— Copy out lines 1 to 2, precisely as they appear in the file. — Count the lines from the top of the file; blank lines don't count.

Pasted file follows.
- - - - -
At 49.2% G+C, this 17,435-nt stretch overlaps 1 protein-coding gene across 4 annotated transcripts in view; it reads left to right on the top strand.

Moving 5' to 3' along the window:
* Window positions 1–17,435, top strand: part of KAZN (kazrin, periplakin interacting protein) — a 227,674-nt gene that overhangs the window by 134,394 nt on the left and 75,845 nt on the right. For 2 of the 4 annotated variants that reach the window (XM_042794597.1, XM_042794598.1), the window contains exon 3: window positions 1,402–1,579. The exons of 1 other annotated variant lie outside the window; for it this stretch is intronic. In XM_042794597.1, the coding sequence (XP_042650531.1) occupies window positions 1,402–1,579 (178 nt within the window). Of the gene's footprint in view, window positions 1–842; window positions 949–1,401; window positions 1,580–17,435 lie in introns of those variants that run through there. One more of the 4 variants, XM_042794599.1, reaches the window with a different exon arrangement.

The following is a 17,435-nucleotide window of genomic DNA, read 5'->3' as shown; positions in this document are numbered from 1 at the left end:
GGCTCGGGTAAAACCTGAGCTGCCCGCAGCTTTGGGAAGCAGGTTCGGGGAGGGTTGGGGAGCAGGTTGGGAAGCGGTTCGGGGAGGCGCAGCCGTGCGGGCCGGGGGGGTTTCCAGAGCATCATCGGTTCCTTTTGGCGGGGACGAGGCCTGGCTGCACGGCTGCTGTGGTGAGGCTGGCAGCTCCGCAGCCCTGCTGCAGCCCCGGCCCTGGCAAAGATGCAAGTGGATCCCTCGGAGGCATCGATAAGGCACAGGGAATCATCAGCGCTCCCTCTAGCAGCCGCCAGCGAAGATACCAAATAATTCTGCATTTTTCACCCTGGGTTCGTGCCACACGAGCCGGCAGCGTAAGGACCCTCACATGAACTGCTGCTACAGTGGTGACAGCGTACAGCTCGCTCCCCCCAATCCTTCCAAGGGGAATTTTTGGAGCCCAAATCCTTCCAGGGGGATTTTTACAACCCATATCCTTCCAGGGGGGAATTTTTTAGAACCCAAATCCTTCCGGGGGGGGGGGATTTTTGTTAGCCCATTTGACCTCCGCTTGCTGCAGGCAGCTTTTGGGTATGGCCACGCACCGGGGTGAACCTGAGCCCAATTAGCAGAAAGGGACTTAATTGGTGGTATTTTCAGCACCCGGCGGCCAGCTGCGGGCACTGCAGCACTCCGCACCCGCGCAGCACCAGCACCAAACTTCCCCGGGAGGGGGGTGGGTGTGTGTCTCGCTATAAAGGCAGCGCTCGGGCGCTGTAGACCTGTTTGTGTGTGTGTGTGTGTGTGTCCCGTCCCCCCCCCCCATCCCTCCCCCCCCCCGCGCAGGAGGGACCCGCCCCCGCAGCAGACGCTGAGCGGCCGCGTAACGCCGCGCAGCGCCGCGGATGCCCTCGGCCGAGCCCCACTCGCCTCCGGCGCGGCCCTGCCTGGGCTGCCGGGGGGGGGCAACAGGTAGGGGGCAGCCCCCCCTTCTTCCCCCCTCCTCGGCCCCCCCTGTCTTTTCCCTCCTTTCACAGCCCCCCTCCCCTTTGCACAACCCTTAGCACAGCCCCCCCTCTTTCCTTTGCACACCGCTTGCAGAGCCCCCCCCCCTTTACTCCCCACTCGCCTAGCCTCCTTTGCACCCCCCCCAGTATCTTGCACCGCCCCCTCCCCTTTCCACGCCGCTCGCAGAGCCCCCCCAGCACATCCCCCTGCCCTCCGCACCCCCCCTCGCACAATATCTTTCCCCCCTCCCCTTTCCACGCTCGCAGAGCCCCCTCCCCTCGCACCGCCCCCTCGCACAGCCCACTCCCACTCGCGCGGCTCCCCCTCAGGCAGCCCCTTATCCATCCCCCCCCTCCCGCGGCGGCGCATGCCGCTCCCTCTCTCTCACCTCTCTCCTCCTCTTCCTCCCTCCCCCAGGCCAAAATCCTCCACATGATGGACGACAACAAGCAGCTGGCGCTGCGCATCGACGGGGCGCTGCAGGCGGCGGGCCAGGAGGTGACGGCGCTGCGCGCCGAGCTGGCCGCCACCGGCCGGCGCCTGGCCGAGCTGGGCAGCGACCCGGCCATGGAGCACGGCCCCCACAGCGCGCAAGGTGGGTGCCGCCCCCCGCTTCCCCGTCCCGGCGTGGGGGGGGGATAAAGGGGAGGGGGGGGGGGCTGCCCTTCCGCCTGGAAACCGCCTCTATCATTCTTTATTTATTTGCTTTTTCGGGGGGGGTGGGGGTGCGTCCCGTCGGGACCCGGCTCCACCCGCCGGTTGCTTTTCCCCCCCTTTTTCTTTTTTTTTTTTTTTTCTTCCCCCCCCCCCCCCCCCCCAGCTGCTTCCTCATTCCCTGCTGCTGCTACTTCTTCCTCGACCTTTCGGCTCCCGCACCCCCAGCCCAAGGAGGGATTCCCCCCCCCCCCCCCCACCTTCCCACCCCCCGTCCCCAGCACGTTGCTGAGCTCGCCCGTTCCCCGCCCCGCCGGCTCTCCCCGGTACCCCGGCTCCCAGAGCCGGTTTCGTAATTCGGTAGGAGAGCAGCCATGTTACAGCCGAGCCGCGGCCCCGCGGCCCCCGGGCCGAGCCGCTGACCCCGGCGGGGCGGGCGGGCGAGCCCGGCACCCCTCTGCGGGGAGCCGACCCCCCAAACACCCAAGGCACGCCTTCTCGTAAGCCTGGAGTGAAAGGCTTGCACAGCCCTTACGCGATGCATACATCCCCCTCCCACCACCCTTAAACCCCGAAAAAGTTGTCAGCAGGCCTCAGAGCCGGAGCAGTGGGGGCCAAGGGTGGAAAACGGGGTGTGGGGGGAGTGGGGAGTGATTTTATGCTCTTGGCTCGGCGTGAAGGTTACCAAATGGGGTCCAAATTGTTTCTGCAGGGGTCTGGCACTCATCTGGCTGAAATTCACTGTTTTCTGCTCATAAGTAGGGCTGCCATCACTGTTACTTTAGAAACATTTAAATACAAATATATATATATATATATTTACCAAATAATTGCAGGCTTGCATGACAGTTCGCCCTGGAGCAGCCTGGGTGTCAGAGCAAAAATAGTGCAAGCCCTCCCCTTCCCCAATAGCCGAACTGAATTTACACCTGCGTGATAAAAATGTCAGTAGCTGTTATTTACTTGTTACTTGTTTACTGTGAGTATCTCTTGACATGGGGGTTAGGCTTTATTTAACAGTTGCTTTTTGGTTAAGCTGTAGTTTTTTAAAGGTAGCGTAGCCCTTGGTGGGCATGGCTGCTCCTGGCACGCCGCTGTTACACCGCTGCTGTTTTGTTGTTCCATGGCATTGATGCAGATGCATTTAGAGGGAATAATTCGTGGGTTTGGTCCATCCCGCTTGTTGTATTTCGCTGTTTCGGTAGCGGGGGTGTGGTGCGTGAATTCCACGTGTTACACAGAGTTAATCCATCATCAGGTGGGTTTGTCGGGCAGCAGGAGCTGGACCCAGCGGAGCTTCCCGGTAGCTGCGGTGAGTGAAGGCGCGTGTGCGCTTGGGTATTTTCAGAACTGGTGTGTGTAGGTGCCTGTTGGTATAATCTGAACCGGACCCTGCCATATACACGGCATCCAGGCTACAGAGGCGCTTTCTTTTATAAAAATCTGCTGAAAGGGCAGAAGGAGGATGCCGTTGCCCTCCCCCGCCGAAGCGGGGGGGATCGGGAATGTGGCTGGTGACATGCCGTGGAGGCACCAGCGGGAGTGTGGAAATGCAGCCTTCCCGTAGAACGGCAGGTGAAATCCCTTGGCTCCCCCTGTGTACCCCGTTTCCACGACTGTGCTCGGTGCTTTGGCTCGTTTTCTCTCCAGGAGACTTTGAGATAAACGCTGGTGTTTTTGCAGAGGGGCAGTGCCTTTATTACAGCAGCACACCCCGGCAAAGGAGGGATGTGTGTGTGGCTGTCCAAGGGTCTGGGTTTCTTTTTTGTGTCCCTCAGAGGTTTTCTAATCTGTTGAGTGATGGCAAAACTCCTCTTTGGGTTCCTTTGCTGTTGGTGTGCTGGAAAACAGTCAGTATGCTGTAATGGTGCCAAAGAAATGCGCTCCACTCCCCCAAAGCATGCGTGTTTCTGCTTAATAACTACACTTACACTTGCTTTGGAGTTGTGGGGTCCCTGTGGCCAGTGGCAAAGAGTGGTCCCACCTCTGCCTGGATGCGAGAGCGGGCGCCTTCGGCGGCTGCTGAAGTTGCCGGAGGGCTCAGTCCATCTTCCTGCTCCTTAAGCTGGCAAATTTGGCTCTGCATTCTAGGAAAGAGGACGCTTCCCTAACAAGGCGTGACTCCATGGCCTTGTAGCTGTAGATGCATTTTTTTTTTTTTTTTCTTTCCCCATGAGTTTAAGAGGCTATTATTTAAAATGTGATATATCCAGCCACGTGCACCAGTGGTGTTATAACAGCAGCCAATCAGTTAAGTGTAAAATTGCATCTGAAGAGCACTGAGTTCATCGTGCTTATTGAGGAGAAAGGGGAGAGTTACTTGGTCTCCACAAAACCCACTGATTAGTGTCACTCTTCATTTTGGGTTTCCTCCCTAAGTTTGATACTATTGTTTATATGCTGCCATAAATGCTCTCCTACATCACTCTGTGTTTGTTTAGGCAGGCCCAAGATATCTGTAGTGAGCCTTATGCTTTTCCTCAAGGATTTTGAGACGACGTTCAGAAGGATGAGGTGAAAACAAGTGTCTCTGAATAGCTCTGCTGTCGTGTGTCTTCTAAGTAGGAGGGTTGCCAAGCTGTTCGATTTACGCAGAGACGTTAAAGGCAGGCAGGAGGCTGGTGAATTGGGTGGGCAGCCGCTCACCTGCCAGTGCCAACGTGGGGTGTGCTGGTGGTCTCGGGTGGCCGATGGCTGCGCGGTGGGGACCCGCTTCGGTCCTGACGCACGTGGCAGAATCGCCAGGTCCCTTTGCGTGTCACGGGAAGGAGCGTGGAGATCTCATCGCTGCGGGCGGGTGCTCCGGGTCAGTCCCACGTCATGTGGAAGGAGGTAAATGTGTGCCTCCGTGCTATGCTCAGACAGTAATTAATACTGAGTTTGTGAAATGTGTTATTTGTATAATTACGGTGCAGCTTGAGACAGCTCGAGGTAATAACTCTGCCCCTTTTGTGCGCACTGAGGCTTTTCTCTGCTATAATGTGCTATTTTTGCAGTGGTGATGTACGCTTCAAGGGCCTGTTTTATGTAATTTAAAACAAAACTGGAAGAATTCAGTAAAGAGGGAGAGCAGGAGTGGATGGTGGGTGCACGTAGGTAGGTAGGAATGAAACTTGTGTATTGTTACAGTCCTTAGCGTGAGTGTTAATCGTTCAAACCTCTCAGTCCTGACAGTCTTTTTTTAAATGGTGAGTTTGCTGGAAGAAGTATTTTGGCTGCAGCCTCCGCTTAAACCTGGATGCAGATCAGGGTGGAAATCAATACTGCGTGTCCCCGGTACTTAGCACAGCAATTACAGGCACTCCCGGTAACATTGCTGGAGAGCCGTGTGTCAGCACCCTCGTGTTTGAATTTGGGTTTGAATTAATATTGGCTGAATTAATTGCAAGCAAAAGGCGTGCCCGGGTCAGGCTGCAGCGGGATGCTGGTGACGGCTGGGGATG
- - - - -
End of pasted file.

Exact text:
At 49.2% G+C, this 17,435-nt stretch overlaps 1 protein-coding gene across 4 annotated transcripts in view; it reads left to right on the top strand.

Moving 5' to 3' along the window: